Harrisville Conservation Commission
Wednesday, September 7, 2022
The Harrisville Conservation Commission held a regularly scheduled meeting on Wednesday, September 7, 2022 at town hall and via zoom.
Members present: Harry Wolhandler, Chair; Ralph Zingaro; Les LaMois; Diana Shonk
Members absent: Kathy Scott, Don Scott
Attendees: Winston Sims
Agenda and Minutes of August meeting – Members approved the agenda as presented. Members approved the August meeting minutes as drafted.
Invasive land plants
–Japanese Knotweed update – Harry Wolhandler and Ralph Zingaro spoke to the Health Officer and property owners abutting the Chesham Depot trail. They confirmed that knotweed had been cleared by the Trails Committee along portions of the rail trail. Certain areas near trail will be fenced off so trail areas can be treated and replanted with goldenrod, echinacea, aster and white clover, milkweed and other native plants. Within fenced pastures, sheep can graze and remove knotweed naturally.
HCC members returned to discussion of knotweed eradication more generally, and to the best strategy for targeted management or removal primarily along roadsides in town.
The HCC agreed to start with targeted applications of organic solutions that are less than toxic than glyphosate to test their effectiveness. Members noted these solutions are best applied in fall after the knotweed flowers and plants begin to store energy down in the roots. Some organic solutions, Mr. Zingaro explained, are more effective in hot weather. Based on the effectiveness of the tested solutions, the next step would be applying low amounts of glyphosate. Mr. Zingaro also recommended combining different herbicides for greater effectiveness. Members again cited Doug Cygan’s guide on best management practices for knotweed removal (https://www.agriculture.nh.gov/publications-forms/documents/japanese-knotweed-bmps.pdf) as a helpful resource.
Buckthorn, bittersweet and autumn olive are additional invasive plants that are of concern.
The HCC will invite area beekeepers to next month’s meeting to discuss a plan and treatment options. This meeting would be followed by a wider/town-wide conversation. Mr. Zingaro will contact DES for any information or feedback they may have.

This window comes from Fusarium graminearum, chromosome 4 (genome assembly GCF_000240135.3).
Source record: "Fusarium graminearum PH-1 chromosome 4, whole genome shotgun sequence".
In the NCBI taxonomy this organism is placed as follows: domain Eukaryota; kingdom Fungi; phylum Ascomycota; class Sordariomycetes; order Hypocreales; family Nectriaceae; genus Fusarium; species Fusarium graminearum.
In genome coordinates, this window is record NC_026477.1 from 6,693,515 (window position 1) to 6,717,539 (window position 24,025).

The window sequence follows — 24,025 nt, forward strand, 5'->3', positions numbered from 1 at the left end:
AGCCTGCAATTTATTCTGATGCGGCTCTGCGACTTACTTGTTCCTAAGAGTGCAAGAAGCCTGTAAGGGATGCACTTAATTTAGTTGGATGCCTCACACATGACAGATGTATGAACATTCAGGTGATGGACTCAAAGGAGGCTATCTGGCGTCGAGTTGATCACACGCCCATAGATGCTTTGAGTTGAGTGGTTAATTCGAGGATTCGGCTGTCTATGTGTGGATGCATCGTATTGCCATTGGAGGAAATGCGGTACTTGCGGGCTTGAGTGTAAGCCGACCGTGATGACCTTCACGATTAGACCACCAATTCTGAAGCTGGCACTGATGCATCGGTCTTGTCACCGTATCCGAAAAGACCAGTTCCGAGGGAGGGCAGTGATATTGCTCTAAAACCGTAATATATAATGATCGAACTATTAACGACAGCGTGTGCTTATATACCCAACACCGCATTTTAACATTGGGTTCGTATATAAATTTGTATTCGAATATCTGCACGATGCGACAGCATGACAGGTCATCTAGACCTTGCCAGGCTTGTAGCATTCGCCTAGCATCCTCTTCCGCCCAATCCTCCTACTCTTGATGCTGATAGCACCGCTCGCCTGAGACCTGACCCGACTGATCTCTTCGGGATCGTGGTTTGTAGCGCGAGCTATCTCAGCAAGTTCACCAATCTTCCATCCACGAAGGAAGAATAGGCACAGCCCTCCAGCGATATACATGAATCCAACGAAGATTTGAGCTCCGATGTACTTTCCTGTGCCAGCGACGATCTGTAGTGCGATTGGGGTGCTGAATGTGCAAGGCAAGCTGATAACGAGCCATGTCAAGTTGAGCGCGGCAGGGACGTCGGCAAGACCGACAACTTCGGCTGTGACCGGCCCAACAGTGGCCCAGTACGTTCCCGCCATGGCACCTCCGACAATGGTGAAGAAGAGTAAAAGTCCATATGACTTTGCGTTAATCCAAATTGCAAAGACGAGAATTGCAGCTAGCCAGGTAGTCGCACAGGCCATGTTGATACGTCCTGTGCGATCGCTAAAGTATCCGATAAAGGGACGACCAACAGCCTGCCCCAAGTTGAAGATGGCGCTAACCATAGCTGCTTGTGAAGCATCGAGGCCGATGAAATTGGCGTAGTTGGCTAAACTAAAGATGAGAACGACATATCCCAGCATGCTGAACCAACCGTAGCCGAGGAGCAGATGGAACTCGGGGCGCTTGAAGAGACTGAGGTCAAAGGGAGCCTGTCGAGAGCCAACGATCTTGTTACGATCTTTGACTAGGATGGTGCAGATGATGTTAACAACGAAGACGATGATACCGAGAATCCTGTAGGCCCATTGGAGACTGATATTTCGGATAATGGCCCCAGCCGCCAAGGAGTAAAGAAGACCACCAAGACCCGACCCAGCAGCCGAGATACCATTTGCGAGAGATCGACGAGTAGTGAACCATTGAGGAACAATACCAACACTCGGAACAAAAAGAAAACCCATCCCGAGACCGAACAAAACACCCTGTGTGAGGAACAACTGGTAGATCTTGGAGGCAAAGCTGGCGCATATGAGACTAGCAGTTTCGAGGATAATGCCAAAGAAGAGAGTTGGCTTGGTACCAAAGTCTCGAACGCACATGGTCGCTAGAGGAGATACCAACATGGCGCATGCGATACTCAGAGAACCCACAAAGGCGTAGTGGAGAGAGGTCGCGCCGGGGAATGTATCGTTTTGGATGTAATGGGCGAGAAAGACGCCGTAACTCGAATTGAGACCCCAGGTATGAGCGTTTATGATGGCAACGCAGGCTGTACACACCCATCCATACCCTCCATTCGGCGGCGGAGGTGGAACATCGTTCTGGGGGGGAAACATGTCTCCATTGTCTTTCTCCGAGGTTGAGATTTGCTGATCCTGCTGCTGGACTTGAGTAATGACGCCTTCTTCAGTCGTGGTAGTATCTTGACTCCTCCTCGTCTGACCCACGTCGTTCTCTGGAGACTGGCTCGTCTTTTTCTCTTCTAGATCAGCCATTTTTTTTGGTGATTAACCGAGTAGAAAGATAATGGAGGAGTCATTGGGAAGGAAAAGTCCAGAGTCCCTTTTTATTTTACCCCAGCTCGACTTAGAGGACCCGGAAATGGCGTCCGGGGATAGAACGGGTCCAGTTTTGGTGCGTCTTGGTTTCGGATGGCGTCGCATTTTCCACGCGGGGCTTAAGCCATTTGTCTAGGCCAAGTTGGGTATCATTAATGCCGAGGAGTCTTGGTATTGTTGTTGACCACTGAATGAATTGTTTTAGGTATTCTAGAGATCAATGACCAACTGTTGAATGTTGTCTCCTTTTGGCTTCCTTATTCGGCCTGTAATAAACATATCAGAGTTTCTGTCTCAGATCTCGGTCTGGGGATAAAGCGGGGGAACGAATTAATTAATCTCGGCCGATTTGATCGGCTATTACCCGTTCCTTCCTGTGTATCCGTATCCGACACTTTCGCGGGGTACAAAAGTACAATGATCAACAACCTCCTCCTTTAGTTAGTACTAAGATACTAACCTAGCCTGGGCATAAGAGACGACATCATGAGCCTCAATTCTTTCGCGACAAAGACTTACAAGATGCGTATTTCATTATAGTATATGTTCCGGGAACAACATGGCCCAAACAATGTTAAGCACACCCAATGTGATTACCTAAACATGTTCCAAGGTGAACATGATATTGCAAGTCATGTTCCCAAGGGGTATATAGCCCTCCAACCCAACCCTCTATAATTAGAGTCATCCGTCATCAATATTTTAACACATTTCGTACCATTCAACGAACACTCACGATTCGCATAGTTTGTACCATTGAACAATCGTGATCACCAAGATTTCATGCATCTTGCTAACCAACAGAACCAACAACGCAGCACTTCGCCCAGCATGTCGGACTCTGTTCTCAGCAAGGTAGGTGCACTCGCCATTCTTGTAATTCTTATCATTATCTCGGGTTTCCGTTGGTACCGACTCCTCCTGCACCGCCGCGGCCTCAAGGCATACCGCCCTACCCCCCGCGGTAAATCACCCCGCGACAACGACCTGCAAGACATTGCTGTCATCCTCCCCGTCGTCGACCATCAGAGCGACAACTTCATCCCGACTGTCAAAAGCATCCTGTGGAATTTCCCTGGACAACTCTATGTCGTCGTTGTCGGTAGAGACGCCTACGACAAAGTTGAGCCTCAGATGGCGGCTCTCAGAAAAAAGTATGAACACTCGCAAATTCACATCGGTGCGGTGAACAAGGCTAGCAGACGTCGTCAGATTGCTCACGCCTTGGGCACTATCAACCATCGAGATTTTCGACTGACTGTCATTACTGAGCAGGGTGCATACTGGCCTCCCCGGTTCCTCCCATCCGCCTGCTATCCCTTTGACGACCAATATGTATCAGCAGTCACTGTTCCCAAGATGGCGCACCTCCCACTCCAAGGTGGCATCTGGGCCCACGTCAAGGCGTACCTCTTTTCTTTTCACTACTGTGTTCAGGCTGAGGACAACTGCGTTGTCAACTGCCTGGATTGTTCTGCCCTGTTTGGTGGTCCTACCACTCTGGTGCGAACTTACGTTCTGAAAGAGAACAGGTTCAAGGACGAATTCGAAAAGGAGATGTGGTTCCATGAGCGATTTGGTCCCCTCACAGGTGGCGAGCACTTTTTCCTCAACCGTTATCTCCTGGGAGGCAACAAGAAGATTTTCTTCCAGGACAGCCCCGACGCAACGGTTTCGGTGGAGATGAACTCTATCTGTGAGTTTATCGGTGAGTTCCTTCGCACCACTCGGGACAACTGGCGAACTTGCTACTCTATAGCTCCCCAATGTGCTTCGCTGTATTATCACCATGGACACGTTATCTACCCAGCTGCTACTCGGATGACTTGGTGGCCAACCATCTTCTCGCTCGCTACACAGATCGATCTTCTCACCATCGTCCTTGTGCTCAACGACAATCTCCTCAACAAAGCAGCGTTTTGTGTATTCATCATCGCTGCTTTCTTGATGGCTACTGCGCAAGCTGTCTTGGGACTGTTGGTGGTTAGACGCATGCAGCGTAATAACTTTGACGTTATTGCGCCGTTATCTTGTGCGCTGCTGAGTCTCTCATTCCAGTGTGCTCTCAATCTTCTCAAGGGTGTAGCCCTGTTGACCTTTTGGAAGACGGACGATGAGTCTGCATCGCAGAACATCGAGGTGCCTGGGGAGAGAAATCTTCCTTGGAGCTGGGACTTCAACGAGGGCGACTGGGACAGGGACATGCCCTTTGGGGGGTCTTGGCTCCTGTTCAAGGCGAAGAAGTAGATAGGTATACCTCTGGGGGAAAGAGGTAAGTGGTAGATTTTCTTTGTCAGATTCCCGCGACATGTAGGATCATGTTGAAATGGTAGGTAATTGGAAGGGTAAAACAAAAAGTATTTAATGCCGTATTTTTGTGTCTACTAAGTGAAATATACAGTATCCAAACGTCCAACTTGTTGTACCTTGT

The group reiterated that the HCC’s ultimate goal is removal along the roadsides, with the goal of helping native plants, insects and bees to flourish and to prevent them from being driven out. They further noted that the best way to dispose of cut knotweed is to pile it in place and burn it with brush.
Rain Garden Signage – Members reviewed proposed edits to the Harrisville Pond boat ramp rain garden signage. Les LaMois shared suggestions for simplifying and highlighting important elements, with more images and less text. The HCC will continue discussion next month.
Recent Shoreland Permits (no wetland permits) – An application to DES from Camp Road residents proposing walkways to the water is under review. Two new applications will be discussed next month.
Child’s Bog Water Sampling Approval- Sara Steiner, VLAP Coordinator from DES, emailed the HCC Chair to request the HCC’s willingness to cover costs of water quality sampling at Child’s Bog. Residents abutting Child’s Bog are interested in continuing testing, which in the past has been done and paid for by the HCC. Following discussion, Chairman Wolhandler moved to continue paying for water sampling on Child’s Bog, Diana Shonk seconded. All voted in favor.
Interesting reading – On the topic of acid rain, Ralph Zingaro reminded members about the Hubbard Brook Ecosystem study, Watershed 1, a study of the effect of calcium replacement on reforestation. https://hubbardbrook.org/experimental-watersheds-research-sites/watershed-1/
The meeting adjourned at 8:35 pm.